Explains why the American cultural obsession with enjoying ourselves actually makes it more difficult to do so.
Winner of the 2004 Gary Olson Award for best book in cultural theory presented by JAC
Exploring the emergence of a societal imperative to enjoy ourselves, Todd McGowan builds on the work of such theorists as Jacques Lacan, Slavoj Zðizûek, Joan Copjec, and Theresa Brennan to argue that we are in the midst of a large-scale transformation—a shift from a society oriented around prohibition (i.e., the notion that one cannot just do as one pleases) to one oriented around enjoyment. McGowan identifies many of the social ills of American culture today as symptoms of this transformation: the sense of disconnection, the increase in aggression and violence, widespread cynicism, political apathy, incivility, and loss of meaning. Discussing these various symptoms, he examines various texts from film, literature, popular culture, and everyday life, including Toni Morrison's Paradise, Tony Kushner's Angels in America, and such films as Dead Poets Society and Trigger Effect. Paradoxically, The End of Dissatisfaction? shows how the American cultural obsession with enjoying ourselves actually makes it more difficult to do so.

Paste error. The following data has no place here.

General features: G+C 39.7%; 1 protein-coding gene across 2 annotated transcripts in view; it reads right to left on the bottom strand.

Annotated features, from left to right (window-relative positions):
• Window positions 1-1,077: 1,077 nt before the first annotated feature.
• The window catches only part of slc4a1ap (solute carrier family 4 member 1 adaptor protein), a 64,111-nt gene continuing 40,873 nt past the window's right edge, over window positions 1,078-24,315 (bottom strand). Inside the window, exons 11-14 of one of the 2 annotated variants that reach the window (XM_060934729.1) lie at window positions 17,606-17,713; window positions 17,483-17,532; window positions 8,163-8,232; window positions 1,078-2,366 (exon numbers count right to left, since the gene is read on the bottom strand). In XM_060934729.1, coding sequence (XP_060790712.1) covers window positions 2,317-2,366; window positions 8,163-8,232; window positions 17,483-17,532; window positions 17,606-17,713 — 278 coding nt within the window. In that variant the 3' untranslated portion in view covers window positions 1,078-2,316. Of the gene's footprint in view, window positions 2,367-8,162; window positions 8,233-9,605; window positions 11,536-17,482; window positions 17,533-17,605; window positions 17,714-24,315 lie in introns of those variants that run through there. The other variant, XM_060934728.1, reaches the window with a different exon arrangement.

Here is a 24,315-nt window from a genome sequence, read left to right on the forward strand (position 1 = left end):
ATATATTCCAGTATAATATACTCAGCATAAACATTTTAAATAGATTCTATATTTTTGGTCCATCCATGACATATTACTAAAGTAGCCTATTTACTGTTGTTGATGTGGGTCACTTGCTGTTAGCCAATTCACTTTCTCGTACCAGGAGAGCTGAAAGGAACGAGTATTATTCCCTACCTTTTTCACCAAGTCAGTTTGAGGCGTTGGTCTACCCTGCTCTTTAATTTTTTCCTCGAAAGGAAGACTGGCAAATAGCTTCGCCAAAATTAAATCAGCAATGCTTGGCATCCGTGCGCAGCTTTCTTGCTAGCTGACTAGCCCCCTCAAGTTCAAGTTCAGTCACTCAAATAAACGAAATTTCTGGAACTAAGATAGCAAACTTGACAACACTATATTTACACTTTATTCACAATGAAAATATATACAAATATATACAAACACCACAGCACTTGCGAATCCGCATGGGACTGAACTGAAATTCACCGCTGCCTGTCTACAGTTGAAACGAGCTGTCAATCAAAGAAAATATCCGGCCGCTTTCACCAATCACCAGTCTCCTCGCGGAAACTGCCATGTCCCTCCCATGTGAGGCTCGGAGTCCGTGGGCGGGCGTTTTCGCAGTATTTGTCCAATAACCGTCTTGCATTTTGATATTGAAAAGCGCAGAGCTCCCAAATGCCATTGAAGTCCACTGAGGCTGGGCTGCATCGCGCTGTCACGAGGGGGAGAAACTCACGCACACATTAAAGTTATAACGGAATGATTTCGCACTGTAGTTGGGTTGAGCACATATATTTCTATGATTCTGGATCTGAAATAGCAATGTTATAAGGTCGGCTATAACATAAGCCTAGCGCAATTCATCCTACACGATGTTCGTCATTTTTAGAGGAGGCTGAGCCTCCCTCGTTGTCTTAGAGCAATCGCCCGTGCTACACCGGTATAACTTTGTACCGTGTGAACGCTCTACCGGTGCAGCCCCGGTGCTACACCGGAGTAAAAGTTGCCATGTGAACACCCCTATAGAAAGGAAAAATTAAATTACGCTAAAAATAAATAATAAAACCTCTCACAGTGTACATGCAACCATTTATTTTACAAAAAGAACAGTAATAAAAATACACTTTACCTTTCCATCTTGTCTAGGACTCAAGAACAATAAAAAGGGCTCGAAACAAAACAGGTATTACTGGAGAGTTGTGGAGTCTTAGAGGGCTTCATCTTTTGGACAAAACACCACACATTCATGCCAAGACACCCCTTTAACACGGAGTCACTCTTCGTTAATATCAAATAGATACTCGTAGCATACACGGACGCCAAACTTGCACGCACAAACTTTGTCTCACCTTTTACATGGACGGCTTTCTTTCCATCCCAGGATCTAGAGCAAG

Todd McGowan is Assistant Professor of English at the University of Vermont and the author of The Feminine "No!": Psychoanalysis and the New Canon, also published by SUNY Press.